Three Ways To Create And Live Your Cultural Values

Sara Ramirez Morales

Helping founders achieve success through their people strategies

“Creating a strong company culture isn’t just good business. It’s the right thing to do, and it makes your company better for all stakeholders — employees, management, and customers” — Julia Hartz, CEO, Eventbrite

Culture and values within startups have come back on the agenda in a big way recently. It can be easy to think that they’re just airy statements on a wall, but they have a real impact on the way your employees work with each other (which flows on to how they deal with your customers), and this ultimately hits your bottom line.

If you create values that are vague or lack substance, you might run the risk of creating an unhealthy culture that lacks diversity of thought, and that might not appeal to excellent candidates. Doing this is pretty much the exact opposite of what you should want for your startup as your team is scaling!

So what can you do to make sure you’re getting the foundations right?

#1 Don’t make your values vague

As Jodie Auster pointed out at Pause Fest in February, if you don’t clearly define a strong set of values, your culture can turn into something you didn’t intend.

Let’s strip away the fluffy stuff: at their core, your values are the standards of behaviour that should guide the way your teams interact with each other and with their stakeholders. They might originate from the way you work together as a team, make decisions, or deliver your products to consumers. Irrespective of their origins, they should have a clear meaning and should help to support the culture you want to build. A culture will grow around you whether you feel it’s important or not, so take the time to define what your expectations are. This is going to make your life a whole lot easier as your team grows! Which brings me to my next point…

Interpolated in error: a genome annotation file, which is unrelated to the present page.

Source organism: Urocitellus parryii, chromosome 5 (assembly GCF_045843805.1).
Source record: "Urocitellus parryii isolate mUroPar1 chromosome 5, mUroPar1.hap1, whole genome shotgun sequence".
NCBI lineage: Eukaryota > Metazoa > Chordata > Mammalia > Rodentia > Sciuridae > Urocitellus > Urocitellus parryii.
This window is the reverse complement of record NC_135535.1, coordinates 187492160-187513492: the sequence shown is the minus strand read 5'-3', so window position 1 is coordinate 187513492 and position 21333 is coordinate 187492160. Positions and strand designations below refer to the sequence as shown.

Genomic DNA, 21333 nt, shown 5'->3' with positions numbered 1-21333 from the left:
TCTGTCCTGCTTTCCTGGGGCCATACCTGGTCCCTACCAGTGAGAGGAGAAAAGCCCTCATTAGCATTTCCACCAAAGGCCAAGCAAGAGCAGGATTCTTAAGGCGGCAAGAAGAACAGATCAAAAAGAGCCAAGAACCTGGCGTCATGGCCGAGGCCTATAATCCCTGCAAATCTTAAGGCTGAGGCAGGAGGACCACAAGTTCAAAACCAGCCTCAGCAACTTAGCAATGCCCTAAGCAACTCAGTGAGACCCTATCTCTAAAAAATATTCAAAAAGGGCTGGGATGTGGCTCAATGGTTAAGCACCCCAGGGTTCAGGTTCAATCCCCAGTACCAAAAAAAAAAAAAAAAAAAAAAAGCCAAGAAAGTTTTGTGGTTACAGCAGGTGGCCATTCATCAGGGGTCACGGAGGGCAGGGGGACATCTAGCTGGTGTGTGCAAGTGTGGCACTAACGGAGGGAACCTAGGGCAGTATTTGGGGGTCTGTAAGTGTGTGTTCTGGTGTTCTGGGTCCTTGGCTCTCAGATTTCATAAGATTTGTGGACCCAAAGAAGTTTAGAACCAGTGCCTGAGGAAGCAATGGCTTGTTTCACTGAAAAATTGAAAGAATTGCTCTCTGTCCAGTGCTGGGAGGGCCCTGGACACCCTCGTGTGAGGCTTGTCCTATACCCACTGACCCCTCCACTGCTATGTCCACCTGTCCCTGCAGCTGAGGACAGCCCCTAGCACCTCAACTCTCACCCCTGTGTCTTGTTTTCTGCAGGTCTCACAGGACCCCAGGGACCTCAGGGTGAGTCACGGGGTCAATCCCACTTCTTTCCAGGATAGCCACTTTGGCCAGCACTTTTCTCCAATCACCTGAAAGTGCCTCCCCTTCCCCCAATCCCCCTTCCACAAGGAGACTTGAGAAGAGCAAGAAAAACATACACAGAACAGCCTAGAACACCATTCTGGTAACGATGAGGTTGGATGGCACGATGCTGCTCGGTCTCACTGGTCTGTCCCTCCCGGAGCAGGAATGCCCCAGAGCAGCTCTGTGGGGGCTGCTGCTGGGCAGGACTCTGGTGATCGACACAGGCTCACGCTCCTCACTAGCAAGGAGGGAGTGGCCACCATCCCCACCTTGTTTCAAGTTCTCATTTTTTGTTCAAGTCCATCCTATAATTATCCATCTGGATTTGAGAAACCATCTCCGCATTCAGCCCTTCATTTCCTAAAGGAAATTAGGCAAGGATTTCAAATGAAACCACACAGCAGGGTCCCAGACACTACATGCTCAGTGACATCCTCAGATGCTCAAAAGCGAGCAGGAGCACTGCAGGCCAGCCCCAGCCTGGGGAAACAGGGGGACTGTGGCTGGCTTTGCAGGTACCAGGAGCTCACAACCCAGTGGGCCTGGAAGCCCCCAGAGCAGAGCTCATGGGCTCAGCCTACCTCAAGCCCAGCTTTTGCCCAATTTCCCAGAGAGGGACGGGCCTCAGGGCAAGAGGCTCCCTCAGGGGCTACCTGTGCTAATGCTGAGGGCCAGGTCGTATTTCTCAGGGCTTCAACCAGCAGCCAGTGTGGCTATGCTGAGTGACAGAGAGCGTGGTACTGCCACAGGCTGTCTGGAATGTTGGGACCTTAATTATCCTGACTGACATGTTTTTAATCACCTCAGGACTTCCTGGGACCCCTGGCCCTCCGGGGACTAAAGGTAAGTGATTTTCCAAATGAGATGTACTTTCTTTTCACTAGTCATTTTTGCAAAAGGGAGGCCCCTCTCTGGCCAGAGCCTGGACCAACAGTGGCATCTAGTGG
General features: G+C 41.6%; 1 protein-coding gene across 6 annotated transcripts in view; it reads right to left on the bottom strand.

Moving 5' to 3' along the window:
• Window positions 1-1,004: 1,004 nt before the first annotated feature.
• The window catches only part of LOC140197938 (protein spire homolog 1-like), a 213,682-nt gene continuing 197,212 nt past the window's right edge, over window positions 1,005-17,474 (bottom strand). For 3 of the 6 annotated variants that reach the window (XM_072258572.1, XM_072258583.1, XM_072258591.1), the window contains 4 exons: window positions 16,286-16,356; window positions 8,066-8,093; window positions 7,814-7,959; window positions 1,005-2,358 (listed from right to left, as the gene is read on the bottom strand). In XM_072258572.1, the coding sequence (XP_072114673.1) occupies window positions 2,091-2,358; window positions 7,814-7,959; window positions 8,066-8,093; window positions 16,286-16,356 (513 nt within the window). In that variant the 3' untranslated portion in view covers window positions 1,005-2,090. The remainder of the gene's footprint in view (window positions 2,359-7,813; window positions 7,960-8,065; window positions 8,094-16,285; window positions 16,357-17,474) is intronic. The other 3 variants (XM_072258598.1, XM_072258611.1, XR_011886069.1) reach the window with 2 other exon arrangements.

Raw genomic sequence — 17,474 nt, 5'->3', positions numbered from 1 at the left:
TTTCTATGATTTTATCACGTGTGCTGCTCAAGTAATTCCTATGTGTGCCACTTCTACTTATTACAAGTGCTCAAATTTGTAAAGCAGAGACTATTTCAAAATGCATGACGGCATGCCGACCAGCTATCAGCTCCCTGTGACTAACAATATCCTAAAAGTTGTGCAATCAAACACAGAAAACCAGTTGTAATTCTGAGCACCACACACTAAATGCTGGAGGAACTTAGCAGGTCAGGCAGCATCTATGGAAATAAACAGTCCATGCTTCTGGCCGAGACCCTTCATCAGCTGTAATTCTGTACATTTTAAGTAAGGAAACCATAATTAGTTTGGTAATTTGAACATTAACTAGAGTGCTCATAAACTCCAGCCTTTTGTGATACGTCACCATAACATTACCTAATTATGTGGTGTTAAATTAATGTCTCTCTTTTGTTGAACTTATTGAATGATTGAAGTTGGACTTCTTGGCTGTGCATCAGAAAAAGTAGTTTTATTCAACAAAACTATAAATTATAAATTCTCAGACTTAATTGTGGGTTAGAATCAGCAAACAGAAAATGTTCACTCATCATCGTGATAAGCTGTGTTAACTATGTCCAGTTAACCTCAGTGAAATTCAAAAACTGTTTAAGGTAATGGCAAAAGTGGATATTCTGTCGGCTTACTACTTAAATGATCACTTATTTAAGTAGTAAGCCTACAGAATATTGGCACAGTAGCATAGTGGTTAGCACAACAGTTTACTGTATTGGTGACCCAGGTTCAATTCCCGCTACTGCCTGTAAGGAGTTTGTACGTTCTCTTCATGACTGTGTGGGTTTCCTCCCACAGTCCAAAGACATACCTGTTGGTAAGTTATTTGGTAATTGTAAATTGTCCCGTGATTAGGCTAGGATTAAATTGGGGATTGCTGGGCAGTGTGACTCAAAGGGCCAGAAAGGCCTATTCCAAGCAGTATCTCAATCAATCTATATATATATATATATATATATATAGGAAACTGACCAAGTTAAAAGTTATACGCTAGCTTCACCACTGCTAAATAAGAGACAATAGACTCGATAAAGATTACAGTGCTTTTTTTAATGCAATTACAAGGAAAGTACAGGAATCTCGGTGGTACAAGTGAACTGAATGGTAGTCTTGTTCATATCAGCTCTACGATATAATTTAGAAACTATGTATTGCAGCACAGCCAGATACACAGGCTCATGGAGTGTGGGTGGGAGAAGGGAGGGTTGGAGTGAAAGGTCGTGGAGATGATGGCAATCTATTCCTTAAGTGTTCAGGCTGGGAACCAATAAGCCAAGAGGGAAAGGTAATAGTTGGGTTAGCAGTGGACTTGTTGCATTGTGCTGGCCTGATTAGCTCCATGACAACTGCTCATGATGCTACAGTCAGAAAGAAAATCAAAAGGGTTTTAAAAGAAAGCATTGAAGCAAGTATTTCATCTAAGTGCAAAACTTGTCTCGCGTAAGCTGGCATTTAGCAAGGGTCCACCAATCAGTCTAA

#2 Use your values to interview and hire for your culture

I love seeing company values splashed on careers sites or in culture decks posted online. But while having them online helps in attracting candidates, it won’t contribute to creating the culture you want unless you hire with them in mind. As Julia Hartz calls out, “every team member will shape the company culture, so recruit people who share your values”.

Once you’ve defined your values, think of the most relevant “tell me a time when” type interview questions that will give interviewees the opportunity to show how they are already living your values. If they give you hypothetical answers, or they can’t provide solid examples, take a moment to think about whether you can afford to hire someone who isn’t culturally right for your team. It can cost anywhere from 90%-200% of a departing employee’s salary to replace them, so there’s a pretty clear financial incentive for making sure your new hires are right culturally.

#3 Recognise employees who demonstrate that they live your values

If you want to encourage your teams to continue living your values after they’ve started, make sure you take the time to reward and recognise individuals who demonstrate this. This doesn’t have to come with the hefty price tag associated with salary increases or bonuses because rewards given publicly carry much more weight in influencing how people behave and salary conversations tend to happen behind closed doors.

Think about ways to measure how employees are living your values (this could be through monthly or quarterly peer or leadership nominations) and publicly recognise the chosen winner during team meetings or at your All Hands. An extra win here that you might not realise is that praise is often one of the most powerful ways to engage and motivate employees!

Also, think about the message that promotions and great project or leadership opportunities give. If you’re handing these out to people who might perform well, but who don’t exemplify the behaviours that are essential to your culture, how might this affect the way people behave in your team? As Netflix point out in their much hyped (and rightly so!) culture deck, actual values — not the nice-sounding values — are shown by who gets hired, promoted, and let go.

You have an exciting opportunity to build a healthy, motivating culture around you that will support your long-term growth. By spending some time on your values now, you’ll create the culture that will help take you to the next level!

What do you do to foster the culture you want in your business? I’d love to hear your thoughts in the comments below!

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